42. Georgieva S, Christensen S, Stevnbak K (2005b) Nematode succession and microfauna–microorganism interactions during root residue decomposition. Soil Biol Biochem 37(10):1763–1774. doi: 10.1016/j.soilbio.2005.02.010 Google Scholar
  43. Gilbert J, Tekauz A (2000) Review: recent developments in research on fusarium head blight of wheat in Canada. Can J Plant Pathol Rev Can Phytopathol 22(1):1–8. doi: 10.1080/07060660009501155 Google Scholar
  44. Goswami RS, Kistler HC (2004) Heading for disaster: Fusarium graminearum on cereal crops. Mol Plant Pathol 5:515–525. doi: 10.1111/J.1364-3703.2004.00252 PubMedGoogle Scholar
  45. Gromadzka K, Chelkowski J, Popiel D, Kachlicki P, Kostecki M, Golinski P (2009) Solid substrate bioassay to evaluate the effect of Trichoderma and Clonostachys on the production of zearalenone by Fusarium species. World Mycotoxin J 2(1):45–52. doi: 10.3920/WMJ2008.x046 Google Scholar
  46. Hanson KG, Fernandez MR (2003) Effect of glyphosate herbicides on Pyrenophora tritici-repentis and other cereal pathogens. In: Proceedings of Fourth International Wheat Tan Spot and Spot Blotch Workshop, Bemidji, MN, USA, 21–24 July, 2002, 2003. Agricultural Experiment Station, North Dakota State University, pp 128–131Google Scholar
  47. Hatsch D, Phalip V, Petkovski E, Jeltsch JM (2006) Fusarium graminearum on plant cell wall: No fewer than 30 xylanase genes transcribed. Biochem Biophys Res Commun 345(3):959–966. doi: 10.1016/bbrc.2006.04.171 PubMedGoogle Scholar
  48. Henriksen TM, Breland TA (2002) Carbon mineralization, fungal and bacterial growth, and enzyme activities as affected by contact between crop residues and soil. Biol Fertil Soils 35(1):41–48. doi: 10.1007/s00374-001-0438-0 Google Scholar
  49. Huber DM, Watson RD (1974) Nitrogen form and plant disease. Annu Rev Phytopathol 12:139–165. doi: 10.1146/ Google Scholar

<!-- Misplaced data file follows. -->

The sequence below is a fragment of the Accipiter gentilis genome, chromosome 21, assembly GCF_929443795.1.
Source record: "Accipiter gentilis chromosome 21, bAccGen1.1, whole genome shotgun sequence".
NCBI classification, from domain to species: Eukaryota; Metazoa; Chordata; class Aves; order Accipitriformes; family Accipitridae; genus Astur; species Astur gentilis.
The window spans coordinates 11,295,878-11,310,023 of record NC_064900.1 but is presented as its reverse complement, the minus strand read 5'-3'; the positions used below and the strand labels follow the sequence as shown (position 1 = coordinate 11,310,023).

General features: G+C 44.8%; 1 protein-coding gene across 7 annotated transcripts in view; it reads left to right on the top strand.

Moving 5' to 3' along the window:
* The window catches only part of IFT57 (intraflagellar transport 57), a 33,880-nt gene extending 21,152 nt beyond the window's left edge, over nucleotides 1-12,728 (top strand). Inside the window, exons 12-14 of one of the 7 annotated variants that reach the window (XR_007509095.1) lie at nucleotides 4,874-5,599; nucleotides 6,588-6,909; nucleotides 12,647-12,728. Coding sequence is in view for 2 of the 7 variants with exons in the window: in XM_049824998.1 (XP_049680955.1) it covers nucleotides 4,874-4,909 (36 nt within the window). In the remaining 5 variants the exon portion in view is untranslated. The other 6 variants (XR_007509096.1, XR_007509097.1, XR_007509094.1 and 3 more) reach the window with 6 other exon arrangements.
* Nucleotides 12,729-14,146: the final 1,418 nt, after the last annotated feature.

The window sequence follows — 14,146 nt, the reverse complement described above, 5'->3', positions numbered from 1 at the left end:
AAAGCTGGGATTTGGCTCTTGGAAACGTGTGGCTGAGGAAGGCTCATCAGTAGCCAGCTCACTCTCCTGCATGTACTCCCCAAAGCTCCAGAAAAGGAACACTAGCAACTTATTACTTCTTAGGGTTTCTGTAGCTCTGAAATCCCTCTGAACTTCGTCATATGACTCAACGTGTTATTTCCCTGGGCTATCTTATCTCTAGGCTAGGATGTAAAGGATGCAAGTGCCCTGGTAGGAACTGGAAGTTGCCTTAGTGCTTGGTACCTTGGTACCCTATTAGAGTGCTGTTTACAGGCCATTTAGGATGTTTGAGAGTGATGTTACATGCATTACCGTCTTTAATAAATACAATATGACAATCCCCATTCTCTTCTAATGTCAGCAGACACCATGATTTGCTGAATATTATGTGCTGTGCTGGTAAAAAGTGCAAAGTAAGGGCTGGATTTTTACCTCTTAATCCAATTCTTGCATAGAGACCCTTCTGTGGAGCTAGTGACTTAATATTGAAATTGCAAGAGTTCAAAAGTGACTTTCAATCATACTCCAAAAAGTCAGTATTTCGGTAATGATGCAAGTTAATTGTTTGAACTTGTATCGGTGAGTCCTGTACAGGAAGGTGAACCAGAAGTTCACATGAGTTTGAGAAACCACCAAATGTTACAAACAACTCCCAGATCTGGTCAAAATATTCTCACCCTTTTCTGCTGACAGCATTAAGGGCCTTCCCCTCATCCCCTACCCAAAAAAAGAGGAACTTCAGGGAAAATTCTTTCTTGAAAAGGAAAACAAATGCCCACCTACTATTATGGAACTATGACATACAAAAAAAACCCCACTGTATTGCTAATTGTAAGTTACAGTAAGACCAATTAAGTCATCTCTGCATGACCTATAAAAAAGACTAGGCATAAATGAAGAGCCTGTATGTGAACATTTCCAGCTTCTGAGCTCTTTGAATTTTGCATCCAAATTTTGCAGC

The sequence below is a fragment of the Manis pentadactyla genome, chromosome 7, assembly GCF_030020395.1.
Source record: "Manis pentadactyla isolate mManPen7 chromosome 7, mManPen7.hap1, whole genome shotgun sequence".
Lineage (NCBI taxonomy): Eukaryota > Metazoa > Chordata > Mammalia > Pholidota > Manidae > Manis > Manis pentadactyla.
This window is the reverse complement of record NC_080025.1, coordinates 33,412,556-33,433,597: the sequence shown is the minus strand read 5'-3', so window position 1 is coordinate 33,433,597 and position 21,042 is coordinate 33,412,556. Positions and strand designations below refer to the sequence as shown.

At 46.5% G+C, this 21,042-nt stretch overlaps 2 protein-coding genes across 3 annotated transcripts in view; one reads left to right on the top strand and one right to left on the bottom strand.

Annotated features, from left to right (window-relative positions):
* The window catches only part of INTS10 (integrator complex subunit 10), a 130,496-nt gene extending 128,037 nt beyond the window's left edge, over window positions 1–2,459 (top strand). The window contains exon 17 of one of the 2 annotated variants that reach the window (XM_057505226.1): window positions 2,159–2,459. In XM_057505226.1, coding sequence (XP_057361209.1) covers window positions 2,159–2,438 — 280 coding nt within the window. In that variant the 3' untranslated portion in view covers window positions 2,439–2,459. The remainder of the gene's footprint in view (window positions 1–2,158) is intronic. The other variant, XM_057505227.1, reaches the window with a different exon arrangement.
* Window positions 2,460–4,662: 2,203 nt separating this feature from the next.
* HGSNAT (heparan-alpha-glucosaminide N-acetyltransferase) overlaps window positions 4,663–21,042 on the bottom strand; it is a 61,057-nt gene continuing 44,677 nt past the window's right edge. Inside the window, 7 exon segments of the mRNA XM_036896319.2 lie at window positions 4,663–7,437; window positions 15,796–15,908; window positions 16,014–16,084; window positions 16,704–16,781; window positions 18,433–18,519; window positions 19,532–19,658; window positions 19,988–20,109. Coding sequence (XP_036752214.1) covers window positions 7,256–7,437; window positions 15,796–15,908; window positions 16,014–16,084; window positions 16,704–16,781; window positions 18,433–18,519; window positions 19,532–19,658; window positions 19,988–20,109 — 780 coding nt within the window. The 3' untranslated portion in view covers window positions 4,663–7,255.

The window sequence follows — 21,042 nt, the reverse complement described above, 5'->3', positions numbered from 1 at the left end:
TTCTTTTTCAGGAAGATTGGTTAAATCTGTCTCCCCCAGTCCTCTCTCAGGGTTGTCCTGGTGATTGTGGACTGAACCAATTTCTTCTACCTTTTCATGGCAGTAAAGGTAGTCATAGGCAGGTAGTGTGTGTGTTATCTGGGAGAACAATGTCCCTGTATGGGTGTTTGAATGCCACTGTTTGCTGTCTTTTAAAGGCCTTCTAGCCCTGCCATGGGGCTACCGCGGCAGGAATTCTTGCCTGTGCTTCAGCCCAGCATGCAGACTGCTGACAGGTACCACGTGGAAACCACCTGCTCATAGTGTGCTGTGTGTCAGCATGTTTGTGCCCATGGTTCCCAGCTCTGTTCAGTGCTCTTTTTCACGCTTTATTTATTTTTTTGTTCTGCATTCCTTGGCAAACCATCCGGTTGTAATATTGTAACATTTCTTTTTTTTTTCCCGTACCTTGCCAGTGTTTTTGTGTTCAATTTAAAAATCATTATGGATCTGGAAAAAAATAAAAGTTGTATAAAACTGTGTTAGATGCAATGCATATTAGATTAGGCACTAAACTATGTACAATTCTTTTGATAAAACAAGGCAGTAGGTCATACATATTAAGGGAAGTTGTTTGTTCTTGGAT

50. Inch SA, Gilbert J (2003a) Survival of Gibberella zeae in Fusarium-damaged wheat kernels. Plant Dis 87(3):282–287. doi: 10.1094/PDIS.2003.87.3.282 Google Scholar
  51. Inch S, Gilbert J (2003b) The incidence of Fusarium species recovered from inflorescences of wild grasses in southern Manitoba. Can J Plant Pathol Rev Can Phytopathol 25(4):379–383. doi: 10.1080/07060660309507093 Google Scholar
  52. Ioos R, Belhadj A, Menez M (2004) Occurrence and distribution of Microdochium nivale and Fusarium species isolated from barley, durum and soft wheat grains in France from 2000 to 2002. Mycopathologia 158(3):351–362. doi: 10.1007/s11046-004-2228-3 PubMedGoogle Scholar
  53. Jenczmionka NJ, Schafer W (2005) The Gpmk1 MAP kinase of Fusarium graminearum regulates the induction of specific secreted enzymes. Curr Genet 47(1):29–36. doi: 10.1007/s00294-004-0547-z PubMedGoogle Scholar
  54. Johnson JMF, Barbour NW, Weyers SL (2007) Chemical composition of crop biomass impacts its decomposition. Soil Sci Soc Am J 71(1):155–162. doi: 10.2136/sssaj2005.0419 Google Scholar
  55. Joint FAO/WHO Expert Committee on Food Additives (2001) Safety evaluation of certain mycotoxins in food. FAO Food and Nutrition Paper (74)Google Scholar
  56. Khonga EB, Sutton JC (1988) Inoculum production and survival of Gibberella zeae in maize and wheat residues. Plant Pathol 10:232–239. doi: 10.1080/07060668809501730 Google Scholar
  57. Kikot GE, Hours RA, Alconada TM (2009) Contribution of cell wall degrading enzymes to pathogenesis of Fusarium graminearum: a review. J Basic Microbiol 49(3):231–241. doi: 10.1002/jobm.200800231 PubMedGoogle Scholar
  58. Kikot GE, Hours RA, Alconada TM (2010) Extracellular enzymes of Fusarium graminearum isolates. Braz Arch Biol Technol 53(4):779–783. doi: 10.1590/s1516-89132010000400005 Google Scholar
  59. Kirkegaard JA, Wong PTW, Desmarchelier JM (1996) In vitro suppression of fungal root pathogens of cereals by Brassica tissues. Plant Pathol 45(3):593–603. doi: 10.1046/j.1365-3059.1996.d01-143.x Google Scholar
  60. Kjöller AH, Struwe S (2002) Fungal communities, succession, enzymes, and decomposition. In: Burns RG, Dick RP (eds) Enzymes in the environment: activity, ecology, and applications. Marcel Dekker, New York, pp 267–284Google Scholar